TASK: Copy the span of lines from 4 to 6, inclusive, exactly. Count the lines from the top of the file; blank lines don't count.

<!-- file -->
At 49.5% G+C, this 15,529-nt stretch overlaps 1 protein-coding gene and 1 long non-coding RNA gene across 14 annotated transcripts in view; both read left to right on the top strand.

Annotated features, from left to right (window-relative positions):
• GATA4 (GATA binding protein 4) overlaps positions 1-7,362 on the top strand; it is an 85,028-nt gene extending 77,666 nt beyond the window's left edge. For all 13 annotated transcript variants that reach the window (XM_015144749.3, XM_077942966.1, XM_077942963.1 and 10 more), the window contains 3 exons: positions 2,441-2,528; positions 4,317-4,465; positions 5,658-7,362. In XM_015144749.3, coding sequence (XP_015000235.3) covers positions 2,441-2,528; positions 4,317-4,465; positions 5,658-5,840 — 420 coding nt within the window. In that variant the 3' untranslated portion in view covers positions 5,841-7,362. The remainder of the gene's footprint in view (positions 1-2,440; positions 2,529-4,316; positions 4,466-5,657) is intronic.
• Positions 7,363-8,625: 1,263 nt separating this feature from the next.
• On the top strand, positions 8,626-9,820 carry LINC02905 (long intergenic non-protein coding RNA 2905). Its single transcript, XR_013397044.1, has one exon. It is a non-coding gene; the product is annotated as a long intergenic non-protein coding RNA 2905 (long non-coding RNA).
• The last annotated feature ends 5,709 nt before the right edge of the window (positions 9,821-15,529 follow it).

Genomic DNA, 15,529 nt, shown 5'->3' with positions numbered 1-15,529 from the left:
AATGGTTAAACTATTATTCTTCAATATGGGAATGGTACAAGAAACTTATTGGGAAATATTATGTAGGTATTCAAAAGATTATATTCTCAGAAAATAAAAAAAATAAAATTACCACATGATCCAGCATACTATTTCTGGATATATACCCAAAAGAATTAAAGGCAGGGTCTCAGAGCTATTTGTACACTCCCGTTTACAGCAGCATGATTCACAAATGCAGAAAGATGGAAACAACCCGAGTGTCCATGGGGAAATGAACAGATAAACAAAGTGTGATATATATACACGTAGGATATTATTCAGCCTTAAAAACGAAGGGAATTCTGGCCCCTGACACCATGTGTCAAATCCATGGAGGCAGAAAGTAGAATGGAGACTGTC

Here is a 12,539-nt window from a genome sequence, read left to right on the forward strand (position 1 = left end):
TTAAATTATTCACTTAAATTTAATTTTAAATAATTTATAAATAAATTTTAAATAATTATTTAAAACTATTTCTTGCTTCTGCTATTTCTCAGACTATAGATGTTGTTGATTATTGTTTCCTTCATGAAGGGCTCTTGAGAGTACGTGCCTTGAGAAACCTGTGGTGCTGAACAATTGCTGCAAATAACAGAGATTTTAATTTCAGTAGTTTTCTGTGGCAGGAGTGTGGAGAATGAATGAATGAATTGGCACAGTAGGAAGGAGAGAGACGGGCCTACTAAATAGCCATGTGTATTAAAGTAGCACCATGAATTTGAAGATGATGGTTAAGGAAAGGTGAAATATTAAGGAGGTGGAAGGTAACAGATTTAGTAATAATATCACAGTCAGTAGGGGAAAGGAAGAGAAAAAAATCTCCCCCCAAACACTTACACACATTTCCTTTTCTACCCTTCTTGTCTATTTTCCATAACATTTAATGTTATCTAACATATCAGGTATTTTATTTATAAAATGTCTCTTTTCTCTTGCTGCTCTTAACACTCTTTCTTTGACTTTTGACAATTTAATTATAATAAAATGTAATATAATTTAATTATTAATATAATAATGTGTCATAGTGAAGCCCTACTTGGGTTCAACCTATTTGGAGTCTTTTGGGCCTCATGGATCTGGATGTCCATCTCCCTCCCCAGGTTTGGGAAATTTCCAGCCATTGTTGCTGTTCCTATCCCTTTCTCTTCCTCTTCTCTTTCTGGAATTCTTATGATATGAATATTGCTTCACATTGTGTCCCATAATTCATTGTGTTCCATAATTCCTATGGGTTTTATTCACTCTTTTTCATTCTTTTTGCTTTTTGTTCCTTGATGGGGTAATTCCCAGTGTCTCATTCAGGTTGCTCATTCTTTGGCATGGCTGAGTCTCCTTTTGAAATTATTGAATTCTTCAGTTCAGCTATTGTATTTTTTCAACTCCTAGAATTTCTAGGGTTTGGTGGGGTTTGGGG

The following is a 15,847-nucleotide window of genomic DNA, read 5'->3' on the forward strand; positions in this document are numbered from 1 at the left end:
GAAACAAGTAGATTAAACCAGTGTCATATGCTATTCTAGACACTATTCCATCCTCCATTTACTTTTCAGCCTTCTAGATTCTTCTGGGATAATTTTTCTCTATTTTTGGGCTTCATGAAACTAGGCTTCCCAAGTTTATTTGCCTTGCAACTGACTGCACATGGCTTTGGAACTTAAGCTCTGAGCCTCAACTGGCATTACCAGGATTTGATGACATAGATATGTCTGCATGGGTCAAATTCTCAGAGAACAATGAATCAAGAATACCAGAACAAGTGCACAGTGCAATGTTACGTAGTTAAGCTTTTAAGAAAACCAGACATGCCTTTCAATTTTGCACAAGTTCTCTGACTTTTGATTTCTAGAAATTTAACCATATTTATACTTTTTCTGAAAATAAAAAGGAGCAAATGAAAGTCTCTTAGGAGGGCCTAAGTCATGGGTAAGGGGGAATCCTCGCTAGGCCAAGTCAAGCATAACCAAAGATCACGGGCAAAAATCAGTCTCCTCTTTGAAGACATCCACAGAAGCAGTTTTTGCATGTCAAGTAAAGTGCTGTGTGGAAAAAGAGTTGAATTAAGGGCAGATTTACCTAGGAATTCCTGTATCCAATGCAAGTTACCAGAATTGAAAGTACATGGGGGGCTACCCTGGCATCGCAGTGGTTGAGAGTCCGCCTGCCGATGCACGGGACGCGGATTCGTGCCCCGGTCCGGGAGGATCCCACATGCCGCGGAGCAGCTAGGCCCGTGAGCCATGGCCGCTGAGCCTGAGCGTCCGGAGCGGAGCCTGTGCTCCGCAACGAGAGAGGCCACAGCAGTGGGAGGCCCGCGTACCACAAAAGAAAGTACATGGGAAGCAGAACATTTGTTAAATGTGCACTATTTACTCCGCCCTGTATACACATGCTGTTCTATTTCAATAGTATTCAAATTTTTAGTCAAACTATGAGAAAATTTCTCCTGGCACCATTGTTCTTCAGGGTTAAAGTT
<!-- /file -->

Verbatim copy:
• Positions 7,363-8,625: 1,263 nt separating this feature from the next.
• On the top strand, positions 8,626-9,820 carry LINC02905 (long intergenic non-protein coding RNA 2905). Its single transcript, XR_013397044.1, has one exon. It is a non-coding gene; the product is annotated as a long intergenic non-protein coding RNA 2905 (long non-coding RNA).
• The last annotated feature ends 5,709 nt before the right edge of the window (positions 9,821-15,529 follow it).